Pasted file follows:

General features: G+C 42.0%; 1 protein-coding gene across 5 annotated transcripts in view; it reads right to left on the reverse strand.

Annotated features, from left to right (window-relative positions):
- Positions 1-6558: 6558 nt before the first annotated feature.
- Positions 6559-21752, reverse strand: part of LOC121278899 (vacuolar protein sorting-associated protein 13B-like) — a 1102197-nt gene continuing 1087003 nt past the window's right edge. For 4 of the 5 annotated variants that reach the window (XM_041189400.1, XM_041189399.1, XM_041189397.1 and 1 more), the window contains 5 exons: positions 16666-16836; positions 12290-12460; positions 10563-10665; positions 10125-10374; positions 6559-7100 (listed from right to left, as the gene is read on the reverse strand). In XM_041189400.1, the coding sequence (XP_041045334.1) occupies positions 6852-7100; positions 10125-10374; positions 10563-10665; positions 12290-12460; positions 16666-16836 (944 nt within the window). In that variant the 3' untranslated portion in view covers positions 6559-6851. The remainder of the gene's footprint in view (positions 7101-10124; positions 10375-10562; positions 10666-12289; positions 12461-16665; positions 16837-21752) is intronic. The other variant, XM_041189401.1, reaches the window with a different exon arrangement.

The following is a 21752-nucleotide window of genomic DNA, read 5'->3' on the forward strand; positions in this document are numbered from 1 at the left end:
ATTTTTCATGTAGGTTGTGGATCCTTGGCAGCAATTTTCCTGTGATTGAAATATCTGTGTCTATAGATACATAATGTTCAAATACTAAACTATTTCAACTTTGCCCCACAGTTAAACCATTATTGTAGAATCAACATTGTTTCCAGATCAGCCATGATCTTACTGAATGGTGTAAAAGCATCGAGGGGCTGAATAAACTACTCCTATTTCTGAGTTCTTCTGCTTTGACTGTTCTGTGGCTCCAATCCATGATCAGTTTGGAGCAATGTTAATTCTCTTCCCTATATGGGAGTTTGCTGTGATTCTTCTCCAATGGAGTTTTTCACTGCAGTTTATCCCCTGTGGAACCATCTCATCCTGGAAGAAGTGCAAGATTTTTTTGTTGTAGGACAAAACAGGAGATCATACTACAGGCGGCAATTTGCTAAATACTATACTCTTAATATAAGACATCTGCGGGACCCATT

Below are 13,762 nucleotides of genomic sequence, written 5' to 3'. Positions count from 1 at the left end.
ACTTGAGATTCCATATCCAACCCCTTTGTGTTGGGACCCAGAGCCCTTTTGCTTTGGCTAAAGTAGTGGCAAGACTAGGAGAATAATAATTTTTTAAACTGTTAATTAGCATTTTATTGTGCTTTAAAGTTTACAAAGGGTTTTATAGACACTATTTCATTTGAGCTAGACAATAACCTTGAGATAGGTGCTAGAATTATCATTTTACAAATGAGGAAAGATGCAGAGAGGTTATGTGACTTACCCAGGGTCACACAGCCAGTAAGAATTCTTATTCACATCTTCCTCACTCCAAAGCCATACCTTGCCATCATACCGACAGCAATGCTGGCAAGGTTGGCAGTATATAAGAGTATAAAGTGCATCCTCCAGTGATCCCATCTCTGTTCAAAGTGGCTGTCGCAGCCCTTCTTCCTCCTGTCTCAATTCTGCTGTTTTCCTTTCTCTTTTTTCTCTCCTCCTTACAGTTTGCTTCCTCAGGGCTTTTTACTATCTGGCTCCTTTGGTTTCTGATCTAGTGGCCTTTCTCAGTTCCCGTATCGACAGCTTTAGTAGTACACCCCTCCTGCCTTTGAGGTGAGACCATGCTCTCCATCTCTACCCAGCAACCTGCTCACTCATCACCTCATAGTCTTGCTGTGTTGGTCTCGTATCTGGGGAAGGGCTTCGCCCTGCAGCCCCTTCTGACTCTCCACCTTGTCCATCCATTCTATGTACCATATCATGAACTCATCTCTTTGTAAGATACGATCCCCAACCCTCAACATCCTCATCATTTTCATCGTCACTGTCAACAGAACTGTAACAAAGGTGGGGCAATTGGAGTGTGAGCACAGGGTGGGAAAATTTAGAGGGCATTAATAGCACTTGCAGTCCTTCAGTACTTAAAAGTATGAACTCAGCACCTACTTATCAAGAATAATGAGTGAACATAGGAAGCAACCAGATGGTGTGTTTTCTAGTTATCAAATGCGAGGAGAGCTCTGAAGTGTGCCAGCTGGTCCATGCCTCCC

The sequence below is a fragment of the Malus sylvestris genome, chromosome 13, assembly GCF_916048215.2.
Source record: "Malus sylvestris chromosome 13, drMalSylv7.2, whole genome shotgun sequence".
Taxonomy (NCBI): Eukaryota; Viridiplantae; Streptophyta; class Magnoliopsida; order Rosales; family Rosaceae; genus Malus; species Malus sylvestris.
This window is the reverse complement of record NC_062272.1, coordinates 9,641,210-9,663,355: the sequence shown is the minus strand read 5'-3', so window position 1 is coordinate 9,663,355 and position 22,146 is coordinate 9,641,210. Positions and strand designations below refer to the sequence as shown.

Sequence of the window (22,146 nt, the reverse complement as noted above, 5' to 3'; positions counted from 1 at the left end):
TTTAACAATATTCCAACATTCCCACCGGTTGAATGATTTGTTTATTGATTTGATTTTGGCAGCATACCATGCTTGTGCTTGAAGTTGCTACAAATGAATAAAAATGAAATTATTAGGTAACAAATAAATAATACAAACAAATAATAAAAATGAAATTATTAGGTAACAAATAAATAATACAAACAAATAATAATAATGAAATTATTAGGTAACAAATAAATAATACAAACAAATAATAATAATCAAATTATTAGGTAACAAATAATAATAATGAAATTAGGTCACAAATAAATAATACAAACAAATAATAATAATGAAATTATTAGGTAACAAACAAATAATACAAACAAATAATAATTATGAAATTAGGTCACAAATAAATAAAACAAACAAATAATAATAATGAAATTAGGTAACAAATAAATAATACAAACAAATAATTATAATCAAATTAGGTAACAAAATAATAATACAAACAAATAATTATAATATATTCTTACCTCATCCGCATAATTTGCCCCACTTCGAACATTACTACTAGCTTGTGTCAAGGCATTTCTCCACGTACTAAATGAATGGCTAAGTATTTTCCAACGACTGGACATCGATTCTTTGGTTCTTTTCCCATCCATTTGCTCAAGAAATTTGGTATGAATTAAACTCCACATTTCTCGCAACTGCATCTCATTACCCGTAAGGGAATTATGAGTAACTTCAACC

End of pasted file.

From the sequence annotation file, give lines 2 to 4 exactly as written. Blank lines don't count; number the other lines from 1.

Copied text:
Annotated features, from left to right (window-relative positions):
- Positions 1-6558: 6558 nt before the first annotated feature.
- Positions 6559-21752, reverse strand: part of LOC121278899 (vacuolar protein sorting-associated protein 13B-like) — a 1102197-nt gene continuing 1087003 nt past the window's right edge. For 4 of the 5 annotated variants that reach the window (XM_041189400.1, XM_041189399.1, XM_041189397.1 and 1 more), the window contains 5 exons: positions 16666-16836; positions 12290-12460; positions 10563-10665; positions 10125-10374; positions 6559-7100 (listed from right to left, as the gene is read on the reverse strand). In XM_041189400.1, the coding sequence (XP_041045334.1) occupies positions 6852-7100; positions 10125-10374; positions 10563-10665; positions 12290-12460; positions 16666-16836 (944 nt within the window). In that variant the 3' untranslated portion in view covers positions 6559-6851. The remainder of the gene's footprint in view (positions 7101-10124; positions 10375-10562; positions 10666-12289; positions 12461-16665; positions 16837-21752) is intronic. The other variant, XM_041189401.1, reaches the window with a different exon arrangement.